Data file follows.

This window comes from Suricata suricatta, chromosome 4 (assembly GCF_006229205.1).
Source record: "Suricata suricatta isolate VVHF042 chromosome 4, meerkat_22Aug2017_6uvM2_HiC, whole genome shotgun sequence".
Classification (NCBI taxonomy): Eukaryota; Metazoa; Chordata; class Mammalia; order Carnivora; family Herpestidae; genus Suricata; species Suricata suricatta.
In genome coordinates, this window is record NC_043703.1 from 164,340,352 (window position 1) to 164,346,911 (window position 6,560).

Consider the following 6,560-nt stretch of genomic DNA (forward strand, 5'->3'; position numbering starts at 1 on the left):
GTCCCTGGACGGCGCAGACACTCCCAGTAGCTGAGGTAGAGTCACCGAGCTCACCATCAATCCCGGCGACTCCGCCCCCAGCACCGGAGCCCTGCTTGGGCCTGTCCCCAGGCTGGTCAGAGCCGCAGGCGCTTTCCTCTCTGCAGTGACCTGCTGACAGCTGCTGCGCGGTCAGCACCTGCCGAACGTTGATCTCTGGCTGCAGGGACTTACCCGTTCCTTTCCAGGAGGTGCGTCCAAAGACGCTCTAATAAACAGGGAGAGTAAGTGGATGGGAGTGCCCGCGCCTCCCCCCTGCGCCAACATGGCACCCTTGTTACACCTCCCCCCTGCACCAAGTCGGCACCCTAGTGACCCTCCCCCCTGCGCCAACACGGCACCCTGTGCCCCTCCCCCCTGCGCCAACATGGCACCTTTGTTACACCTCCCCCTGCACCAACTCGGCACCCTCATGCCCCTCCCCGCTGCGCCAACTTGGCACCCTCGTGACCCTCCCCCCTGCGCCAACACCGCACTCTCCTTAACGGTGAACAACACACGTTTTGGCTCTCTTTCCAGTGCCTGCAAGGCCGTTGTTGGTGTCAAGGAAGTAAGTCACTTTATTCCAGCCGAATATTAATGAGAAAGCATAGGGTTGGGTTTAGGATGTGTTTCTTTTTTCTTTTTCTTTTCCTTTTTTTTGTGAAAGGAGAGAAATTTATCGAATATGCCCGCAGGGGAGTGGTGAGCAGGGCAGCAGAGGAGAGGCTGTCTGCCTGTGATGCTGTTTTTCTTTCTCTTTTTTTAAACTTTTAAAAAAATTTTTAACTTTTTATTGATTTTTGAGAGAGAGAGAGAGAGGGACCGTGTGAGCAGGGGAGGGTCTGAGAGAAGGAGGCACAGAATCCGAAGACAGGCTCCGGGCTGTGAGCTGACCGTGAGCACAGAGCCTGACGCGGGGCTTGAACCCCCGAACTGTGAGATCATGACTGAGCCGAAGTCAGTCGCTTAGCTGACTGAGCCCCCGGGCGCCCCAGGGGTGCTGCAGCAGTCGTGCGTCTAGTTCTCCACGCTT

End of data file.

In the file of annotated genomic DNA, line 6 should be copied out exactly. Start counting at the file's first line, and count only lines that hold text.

GTCCCTGGACGGCGCAGACACTCCCAGTAGCTGAGGTAGAGTCACCGAGCTCACCATCAATCCCGGCGACTCCGCCCCCAGCACCGGAGCCCTGCTTGGGCCTGTCCCCAGGCTGGTCAGAGCCGCAGGCGCTTTCCTCTCTGCAGTGACCTGCTGACAGCTGCTGCGCGGTCAGCACCTGCCGAACGTTGATCTCTGGCTGCAGGGACTTACCCGTTCCTTTCCAGGAGGTGCGTCCAAAGACGCTCTAATAAACAGGGAGAGTAAGTGGATGGGAGTGCCCGCGCCTCCCCCCTGCGCCAACATGGCACCCTTGTTACACCTCCCCCCTGCACCAAGTCGGCACCCTAGTGACCCTCCCCCCTGCGCCAACACGGCACCCTGTGCCCCTCCCCCCTGCGCCAACATGGCACCTTTGTTACACCTCCCCCTGCACCAACTCGGCACCCTCATGCCCCTCCCCGCTGCGCCAACTTGGCACCCTCGTGACCCTCCCCCCTGCGCCAACACCGCACTCTCCTTAACGGTGAACAACACACGTTTTGGCTCTCTTTCCAGTGCCTGCAAGGCCGTTGTTGGTGTCAAGGAAGTAAGTCACTTTATTCCAGCCGAATATTAATGAGAAAGCATAGGGTTGGGTTTAGGATGTGTTTCTTTTTTCTTTTTCTTTTCCTTTTTTTTGTGAAAGGAGAGAAATTTATCGAATATGCCCGCAGGGGAGTGGTGAGCAGGGCAGCAGAGGAGAGGCTGTCTGCCTGTGATGCTGTTTTTCTTTCTCTTTTTTTAAACTTTTAAAAAAATTTTTAACTTTTTATTGATTTTTGAGAGAGAGAGAGAGAGGGACCGTGTGAGCAGGGGAGGGTCTGAGAGAAGGAGGCACAGAATCCGAAGACAGGCTCCGGGCTGTGAGCTGACCGTGAGCACAGAGCCTGACGCGGGGCTTGAACCCCCGAACTGTGAGATCATGACTGAGCCGAAGTCAGTCGCTTAGCTGACTGAGCCCCCGGGCGCCCCAGGGGTGCTGCAGCAGTCGTGCGTCTAGTTCTCCACGCTT